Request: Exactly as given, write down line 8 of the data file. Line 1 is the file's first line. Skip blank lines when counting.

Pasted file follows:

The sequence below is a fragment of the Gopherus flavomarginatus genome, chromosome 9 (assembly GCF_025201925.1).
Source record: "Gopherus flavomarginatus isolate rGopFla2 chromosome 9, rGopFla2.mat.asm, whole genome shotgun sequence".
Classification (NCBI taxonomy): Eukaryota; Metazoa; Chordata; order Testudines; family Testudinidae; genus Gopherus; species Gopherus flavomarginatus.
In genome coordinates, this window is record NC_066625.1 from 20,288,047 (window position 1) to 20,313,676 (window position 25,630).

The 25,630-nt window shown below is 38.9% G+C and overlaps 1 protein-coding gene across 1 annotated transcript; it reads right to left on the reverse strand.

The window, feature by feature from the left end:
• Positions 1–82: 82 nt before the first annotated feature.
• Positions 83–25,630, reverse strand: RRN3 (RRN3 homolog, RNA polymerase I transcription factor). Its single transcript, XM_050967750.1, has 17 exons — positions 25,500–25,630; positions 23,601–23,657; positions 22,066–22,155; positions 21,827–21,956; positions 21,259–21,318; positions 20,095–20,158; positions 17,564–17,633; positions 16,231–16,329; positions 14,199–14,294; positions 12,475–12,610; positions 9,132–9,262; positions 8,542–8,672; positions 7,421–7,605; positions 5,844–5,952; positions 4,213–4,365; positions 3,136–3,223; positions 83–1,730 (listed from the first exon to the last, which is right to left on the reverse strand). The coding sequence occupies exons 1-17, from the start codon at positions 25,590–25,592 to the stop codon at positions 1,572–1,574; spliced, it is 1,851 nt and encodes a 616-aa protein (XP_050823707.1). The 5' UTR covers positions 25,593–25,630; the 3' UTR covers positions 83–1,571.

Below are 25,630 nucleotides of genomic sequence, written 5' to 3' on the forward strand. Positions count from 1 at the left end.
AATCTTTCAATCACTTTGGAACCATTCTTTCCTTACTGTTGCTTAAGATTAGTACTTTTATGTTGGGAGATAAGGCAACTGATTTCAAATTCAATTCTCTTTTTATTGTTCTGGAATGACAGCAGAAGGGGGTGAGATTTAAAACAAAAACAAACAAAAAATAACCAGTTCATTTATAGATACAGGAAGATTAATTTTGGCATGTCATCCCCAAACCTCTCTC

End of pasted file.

• Positions 83–25,630, reverse strand: RRN3 (RRN3 homolog, RNA polymerase I transcription factor). Its single transcript, XM_050967750.1, has 17 exons — positions 25,500–25,630; positions 23,601–23,657; positions 22,066–22,155; positions 21,827–21,956; positions 21,259–21,318; positions 20,095–20,158; positions 17,564–17,633; positions 16,231–16,329; positions 14,199–14,294; positions 12,475–12,610; positions 9,132–9,262; positions 8,542–8,672; positions 7,421–7,605; positions 5,844–5,952; positions 4,213–4,365; positions 3,136–3,223; positions 83–1,730 (listed from the first exon to the last, which is right to left on the reverse strand). The coding sequence occupies exons 1-17, from the start codon at positions 25,590–25,592 to the stop codon at positions 1,572–1,574; spliced, it is 1,851 nt and encodes a 616-aa protein (XP_050823707.1). The 5' UTR covers positions 25,593–25,630; the 3' UTR covers positions 83–1,571.